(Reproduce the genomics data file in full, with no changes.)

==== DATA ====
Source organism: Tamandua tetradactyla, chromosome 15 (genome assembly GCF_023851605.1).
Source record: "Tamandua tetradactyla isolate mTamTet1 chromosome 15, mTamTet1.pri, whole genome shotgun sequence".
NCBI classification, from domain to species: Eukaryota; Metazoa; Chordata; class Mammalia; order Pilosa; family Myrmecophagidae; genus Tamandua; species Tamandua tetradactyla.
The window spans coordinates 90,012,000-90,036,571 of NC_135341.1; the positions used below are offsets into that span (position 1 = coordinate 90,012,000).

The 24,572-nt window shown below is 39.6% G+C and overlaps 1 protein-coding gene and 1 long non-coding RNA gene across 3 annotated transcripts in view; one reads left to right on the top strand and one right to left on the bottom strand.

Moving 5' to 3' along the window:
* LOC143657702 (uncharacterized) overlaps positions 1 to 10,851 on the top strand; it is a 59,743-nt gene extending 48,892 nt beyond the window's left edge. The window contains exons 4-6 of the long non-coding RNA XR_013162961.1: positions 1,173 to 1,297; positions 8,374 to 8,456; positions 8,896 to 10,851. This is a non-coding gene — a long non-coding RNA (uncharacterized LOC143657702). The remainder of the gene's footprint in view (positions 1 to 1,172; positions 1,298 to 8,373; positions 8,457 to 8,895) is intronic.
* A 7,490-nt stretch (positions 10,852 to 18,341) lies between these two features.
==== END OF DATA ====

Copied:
Source organism: Tamandua tetradactyla, chromosome 15 (genome assembly GCF_023851605.1).
Source record: "Tamandua tetradactyla isolate mTamTet1 chromosome 15, mTamTet1.pri, whole genome shotgun sequence".
NCBI classification, from domain to species: Eukaryota; Metazoa; Chordata; class Mammalia; order Pilosa; family Myrmecophagidae; genus Tamandua; species Tamandua tetradactyla.
The window spans coordinates 90,012,000-90,036,571 of NC_135341.1; the positions used below are offsets into that span (position 1 = coordinate 90,012,000).

The 24,572-nt window shown below is 39.6% G+C and overlaps 1 protein-coding gene and 1 long non-coding RNA gene across 3 annotated transcripts in view; one reads left to right on the top strand and one right to left on the bottom strand.

Moving 5' to 3' along the window:
* LOC143657702 (uncharacterized) overlaps positions 1 to 10,851 on the top strand; it is a 59,743-nt gene extending 48,892 nt beyond the window's left edge. The window contains exons 4-6 of the long non-coding RNA XR_013162961.1: positions 1,173 to 1,297; positions 8,374 to 8,456; positions 8,896 to 10,851. This is a non-coding gene — a long non-coding RNA (uncharacterized LOC143657702). The remainder of the gene's footprint in view (positions 1 to 1,172; positions 1,298 to 8,373; positions 8,457 to 8,895) is intronic.
* A 7,490-nt stretch (positions 10,852 to 18,341) lies between these two features.